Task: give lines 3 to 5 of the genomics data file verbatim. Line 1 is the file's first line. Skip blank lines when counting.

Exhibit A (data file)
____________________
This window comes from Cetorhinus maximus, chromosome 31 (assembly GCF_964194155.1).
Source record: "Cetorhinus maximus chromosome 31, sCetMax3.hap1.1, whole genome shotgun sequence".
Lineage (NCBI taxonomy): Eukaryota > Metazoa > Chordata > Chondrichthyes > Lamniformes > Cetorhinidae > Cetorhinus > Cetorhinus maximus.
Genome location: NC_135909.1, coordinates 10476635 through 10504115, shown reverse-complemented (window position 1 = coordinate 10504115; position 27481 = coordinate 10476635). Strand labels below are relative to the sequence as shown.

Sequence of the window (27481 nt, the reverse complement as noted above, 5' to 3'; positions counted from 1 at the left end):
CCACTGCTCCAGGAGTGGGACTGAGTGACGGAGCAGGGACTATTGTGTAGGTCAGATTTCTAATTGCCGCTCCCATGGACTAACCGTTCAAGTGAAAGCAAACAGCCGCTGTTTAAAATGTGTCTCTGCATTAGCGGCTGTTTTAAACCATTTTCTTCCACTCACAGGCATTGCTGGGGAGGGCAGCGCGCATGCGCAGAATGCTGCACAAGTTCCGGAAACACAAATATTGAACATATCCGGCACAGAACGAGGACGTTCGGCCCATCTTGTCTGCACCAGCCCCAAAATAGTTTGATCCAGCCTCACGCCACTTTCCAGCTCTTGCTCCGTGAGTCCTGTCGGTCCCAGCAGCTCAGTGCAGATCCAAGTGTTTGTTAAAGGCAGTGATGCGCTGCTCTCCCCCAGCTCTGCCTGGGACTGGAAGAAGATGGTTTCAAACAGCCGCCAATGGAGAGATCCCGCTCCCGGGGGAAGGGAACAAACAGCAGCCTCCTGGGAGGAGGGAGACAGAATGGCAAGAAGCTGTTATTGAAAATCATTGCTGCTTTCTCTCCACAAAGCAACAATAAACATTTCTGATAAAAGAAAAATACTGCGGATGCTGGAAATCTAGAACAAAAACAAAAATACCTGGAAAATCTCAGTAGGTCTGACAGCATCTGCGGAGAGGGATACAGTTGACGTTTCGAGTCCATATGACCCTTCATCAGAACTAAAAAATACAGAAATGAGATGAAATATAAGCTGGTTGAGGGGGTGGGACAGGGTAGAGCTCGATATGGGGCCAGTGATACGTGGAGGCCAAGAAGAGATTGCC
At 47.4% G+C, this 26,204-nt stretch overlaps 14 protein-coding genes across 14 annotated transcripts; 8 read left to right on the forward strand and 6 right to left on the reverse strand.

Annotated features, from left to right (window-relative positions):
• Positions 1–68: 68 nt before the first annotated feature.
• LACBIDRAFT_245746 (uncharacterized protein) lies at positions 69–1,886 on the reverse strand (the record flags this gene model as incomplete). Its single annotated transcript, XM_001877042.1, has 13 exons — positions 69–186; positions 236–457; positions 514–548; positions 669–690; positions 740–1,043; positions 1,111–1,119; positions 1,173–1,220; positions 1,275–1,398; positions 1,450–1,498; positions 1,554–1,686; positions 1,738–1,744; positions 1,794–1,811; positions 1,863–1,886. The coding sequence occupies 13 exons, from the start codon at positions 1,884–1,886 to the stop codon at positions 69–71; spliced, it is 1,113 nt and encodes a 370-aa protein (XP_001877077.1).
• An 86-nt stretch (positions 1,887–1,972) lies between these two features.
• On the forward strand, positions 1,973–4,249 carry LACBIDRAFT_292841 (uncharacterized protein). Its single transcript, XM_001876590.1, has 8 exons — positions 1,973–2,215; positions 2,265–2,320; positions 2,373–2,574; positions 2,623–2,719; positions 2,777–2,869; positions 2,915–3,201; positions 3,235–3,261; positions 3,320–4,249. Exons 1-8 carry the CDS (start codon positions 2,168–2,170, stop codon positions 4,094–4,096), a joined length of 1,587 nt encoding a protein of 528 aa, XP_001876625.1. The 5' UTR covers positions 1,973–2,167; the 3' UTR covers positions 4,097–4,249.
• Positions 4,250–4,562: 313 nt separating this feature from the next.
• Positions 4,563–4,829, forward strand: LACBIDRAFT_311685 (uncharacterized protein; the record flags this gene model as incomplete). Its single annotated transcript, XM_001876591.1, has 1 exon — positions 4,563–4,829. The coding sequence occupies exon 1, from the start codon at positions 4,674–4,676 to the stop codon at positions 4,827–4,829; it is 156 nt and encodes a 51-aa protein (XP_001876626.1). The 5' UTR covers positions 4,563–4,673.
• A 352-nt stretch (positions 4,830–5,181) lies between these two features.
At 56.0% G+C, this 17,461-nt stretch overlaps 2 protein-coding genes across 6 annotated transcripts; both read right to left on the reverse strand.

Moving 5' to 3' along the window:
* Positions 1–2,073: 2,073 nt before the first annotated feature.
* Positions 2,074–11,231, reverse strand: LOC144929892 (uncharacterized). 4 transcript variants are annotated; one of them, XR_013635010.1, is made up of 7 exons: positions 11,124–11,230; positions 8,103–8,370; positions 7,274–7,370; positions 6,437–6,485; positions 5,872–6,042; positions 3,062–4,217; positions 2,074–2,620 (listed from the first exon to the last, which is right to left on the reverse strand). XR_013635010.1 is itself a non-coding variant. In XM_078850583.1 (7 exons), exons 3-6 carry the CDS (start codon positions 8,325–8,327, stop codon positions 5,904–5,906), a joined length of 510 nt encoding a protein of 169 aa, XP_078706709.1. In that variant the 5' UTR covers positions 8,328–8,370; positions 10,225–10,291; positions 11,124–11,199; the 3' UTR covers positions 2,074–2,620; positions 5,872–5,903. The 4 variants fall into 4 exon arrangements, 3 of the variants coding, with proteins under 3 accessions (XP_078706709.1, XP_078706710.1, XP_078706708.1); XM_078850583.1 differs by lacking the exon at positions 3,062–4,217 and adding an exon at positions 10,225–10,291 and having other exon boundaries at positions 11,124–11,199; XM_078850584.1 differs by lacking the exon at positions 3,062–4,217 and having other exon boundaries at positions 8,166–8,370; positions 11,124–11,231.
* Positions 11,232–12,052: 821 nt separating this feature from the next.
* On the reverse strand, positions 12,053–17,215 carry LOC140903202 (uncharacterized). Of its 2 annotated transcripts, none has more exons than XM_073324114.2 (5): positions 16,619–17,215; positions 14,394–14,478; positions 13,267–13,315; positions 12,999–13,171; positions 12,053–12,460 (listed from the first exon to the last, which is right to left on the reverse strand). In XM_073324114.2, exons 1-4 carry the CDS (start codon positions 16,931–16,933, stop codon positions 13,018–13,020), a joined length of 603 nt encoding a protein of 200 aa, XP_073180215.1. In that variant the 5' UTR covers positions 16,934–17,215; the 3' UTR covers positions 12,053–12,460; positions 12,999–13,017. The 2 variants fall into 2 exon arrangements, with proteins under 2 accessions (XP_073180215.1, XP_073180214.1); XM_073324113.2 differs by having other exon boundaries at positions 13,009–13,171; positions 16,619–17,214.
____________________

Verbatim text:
Lineage (NCBI taxonomy): Eukaryota > Metazoa > Chordata > Chondrichthyes > Lamniformes > Cetorhinidae > Cetorhinus > Cetorhinus maximus.
Genome location: NC_135909.1, coordinates 10476635 through 10504115, shown reverse-complemented (window position 1 = coordinate 10504115; position 27481 = coordinate 10476635). Strand labels below are relative to the sequence as shown.

Sequence of the window (27481 nt, the reverse complement as noted above, 5' to 3'; positions counted from 1 at the left end):